It's official: Janet Yellen will not be issuing any saucy soundbites as chair of the Federal Reserve.
In her debut Congressional appearance since taking the helm of the world’s most powerful central bank earlier this month, Yellen honored the proud tradition of saying little of substance and resorting to circular talk when necessary to parry an impertinent question or two.
If Yellen made any micronews at all, it was her insistence that the Fed will continue to pull back from the monetary policy known as quantitative easing, which the Fed began doing in December. Back then, the Fed said it would reduce purchases of long-term bonds by about $10 billion per month, which would bring the program to an end by the second half of 2014 if it continued uninterrupted. Some investors felt the Fed might suspend the pullback, on account of two weak employment reports since then and a declining stock market.
“I was surprised that the pace of job creation was running under what I had anticipated,” Yellen said. But not so surprised that she wants to change the Fed’s course: “We have to be careful not to jump to conclusions in interpreting what those reports mean.” Conclusion: The pullback remains in place at least until Fed policymakers next meet in March.
Yellen also clarified how the Fed will decide when it’s time to raise short-term interest rates. Under Yellen’s predecessor, Ben Bernanke, the Fed said it would keep interest rates extremely low at least until the unemployment rate falls to 6.5%. Unemployment has fallen faster than expected, though, with the rate currently at 6.6%, which means it could fall below the Fed’s threshold within the next few months. Yellen explained the Fed must now consider “more than the unemployment rate when evaluating the condition of the U.S. labor market." That basically means the Fed will keep short-term rates where they are until 2015 at least, an investor-friendly stance markets were happy to hear. Stocks rose by about a full percentage point during the time Yellen was testifying.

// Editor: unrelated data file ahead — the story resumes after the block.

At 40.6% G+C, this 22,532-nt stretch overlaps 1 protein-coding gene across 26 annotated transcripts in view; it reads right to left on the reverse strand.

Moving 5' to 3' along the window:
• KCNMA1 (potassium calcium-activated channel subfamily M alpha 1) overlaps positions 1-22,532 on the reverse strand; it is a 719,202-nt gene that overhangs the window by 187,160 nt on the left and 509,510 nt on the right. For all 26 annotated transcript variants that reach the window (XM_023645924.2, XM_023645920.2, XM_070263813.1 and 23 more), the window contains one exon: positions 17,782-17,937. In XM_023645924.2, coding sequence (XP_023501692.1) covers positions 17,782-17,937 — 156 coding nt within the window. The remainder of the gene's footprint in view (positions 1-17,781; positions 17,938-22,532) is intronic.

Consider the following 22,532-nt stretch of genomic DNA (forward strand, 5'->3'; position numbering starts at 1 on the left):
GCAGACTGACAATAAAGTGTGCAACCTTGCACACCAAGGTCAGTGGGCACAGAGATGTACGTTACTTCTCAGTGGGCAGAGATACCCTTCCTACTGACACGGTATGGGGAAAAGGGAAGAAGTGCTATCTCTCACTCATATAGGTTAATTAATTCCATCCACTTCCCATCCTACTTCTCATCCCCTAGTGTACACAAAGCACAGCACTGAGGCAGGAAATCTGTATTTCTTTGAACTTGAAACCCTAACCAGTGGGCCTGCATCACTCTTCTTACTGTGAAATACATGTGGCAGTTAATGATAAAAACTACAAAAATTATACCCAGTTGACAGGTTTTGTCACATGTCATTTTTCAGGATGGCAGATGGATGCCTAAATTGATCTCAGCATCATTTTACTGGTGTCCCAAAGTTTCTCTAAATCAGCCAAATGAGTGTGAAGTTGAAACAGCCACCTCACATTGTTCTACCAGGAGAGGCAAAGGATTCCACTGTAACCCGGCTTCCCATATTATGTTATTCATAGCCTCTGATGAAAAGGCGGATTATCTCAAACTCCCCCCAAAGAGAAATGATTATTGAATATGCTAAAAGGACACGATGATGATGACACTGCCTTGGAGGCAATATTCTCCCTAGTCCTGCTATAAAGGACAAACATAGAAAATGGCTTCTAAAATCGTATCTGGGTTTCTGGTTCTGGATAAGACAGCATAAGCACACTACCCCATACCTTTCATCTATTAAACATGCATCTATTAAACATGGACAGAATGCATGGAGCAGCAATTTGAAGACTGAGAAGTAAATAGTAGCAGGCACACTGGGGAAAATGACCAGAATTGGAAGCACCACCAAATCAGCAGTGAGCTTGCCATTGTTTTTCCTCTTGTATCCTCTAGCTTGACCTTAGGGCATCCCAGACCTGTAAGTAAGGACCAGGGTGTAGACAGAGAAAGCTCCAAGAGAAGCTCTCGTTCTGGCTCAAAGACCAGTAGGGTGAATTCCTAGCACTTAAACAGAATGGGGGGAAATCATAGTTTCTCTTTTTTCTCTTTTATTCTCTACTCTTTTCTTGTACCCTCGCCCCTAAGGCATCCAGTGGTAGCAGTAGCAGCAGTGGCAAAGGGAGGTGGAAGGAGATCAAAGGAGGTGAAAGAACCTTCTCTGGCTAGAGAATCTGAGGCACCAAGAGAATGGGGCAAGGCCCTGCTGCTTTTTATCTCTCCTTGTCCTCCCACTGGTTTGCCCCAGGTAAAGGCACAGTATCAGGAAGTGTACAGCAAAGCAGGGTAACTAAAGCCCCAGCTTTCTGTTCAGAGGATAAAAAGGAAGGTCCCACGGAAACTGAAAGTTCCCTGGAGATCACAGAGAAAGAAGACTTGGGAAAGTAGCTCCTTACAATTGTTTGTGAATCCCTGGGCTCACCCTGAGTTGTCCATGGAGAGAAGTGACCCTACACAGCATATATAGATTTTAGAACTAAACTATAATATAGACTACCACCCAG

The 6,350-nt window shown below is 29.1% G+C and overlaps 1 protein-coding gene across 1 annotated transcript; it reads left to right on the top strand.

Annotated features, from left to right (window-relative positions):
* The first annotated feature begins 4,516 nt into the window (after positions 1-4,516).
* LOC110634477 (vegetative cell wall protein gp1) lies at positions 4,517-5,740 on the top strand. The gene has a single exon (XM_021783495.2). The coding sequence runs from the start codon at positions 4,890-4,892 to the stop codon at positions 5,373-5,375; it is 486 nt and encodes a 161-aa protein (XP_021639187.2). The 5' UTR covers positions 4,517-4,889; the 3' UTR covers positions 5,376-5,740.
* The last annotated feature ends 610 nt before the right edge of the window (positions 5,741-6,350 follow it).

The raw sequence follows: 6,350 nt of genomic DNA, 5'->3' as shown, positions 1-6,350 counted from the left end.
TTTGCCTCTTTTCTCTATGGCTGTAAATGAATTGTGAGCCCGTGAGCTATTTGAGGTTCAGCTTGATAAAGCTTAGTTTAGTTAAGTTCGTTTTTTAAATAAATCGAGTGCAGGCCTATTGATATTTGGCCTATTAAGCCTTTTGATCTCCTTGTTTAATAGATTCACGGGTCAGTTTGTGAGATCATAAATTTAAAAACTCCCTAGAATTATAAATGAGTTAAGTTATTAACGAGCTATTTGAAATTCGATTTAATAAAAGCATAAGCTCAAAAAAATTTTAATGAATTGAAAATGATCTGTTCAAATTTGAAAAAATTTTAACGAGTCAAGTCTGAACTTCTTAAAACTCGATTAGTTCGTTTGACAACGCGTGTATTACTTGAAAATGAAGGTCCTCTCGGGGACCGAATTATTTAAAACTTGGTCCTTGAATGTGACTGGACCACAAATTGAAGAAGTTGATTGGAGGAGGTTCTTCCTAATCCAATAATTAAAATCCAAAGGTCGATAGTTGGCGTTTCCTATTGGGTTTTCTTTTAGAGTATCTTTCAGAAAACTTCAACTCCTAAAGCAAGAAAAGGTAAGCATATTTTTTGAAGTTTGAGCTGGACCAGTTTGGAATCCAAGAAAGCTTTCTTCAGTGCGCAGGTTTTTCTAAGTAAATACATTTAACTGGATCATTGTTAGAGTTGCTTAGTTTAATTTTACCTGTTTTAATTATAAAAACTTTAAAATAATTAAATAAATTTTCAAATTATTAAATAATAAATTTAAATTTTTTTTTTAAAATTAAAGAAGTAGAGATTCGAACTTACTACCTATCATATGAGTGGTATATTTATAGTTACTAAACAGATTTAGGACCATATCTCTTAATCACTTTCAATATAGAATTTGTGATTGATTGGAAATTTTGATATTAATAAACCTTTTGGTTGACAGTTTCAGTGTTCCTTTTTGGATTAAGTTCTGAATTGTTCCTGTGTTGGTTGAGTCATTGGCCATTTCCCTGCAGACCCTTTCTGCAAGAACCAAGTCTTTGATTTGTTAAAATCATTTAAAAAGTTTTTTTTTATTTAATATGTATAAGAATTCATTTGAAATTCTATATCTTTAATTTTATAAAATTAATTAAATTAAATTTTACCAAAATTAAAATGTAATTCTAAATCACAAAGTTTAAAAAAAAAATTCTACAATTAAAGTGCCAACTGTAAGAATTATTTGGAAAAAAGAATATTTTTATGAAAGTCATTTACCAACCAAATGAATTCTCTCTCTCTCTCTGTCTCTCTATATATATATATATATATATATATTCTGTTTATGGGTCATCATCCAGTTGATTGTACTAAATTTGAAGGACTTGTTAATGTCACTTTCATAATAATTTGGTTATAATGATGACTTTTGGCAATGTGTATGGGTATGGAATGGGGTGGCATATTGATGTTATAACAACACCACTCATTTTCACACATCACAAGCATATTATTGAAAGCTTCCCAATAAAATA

Appealing to Main Street
Yellen also addressed several longstanding criticisms of the Fed, especially the way its policies tend to benefit big businesses and stock-market speculators while doing little to directly help Main Street America. In this regard, she may eclipse the professorial Bernanke in terms of the empathy she seems to feel toward ordinary struggling Americans.
Yellen sounded sympathetic, for instance, toward savers earning paltry returns on fixed-income investments. “Low interest rates are a tough one for retirees looking to earn income on investments like CDs and bank deposits,” she said. In an earnest monotone, Yellen explained that interest rates would be low even without Fed policy, because the economy is weak, and the best way for savers to enjoy higher rates in the future is for the Fed to stimulate the economy through low rates now.
Besides, she said, “in addition to saving, people care about work opportunities, opportunities for their kids, and lots of people have exposure to the stock market as well, either through a (401)k or a retirement plan.” Had she been sitting in your living room explaining that, she probably would have convinced you.
Yellen also addressed the lesser-seen problem of people who want a full-time job but can only find part-time work, which cuts sharply into household earnings and living standards for several million people struggling to stay in the middle class. “The number of people who are working part time but would prefer a full-time job remains very high,” she said, suggesting the Fed may pay more attention to the plight of part-timers and the long-term unemployed as it debates future policy.
If you're a recent college grad with a lot of student debt, the Fed chair feels your pain. "This is debt that will be with them for a long time," Yellen said. "It’s important they get a good return for the borrowing they’re doing. The burdens are very high and it’s important that the education students are getting pays a return."
Finally, Yellen voiced the view of many disgruntled Americans when she said, “The conditions facing the economy are extremely unusual. We face severe headwinds from the financial crisis.” That puts Yellen firmly on the side of people who feel the five-year recovery is spotty at best, and downright recessionary for some people. By contrast, some policymakers feel the economy is sufficiently strong to end stimulus programs and focus on other priorities, such as cutting government spending or paying down the national debt.
Yellen, of course, is known as a “dove” likely to err on the side of stimulating the economy rather than pulling back too soon, much as Bernanke was. So far, she’s given investors no reason to think she’ll deviate from the path Bernanke set the Fed on. But she also faces difficult challenges that may soon require some creative maneuvering, including a possible correction in a stock market that has already been volatile this year, turmoil in overseas markets and ongoing slack in the labor market.
Yellen may have a soft spot for Main Street — but helping them won’t be easy.
Rick Newman’s latest book is Rebounders: How Winners Pivot From Setback To Success. Follow him on Twitter: @rickjnewman.
- Personal Finance - Career & Education
- Politics & Government
- Janet Yellen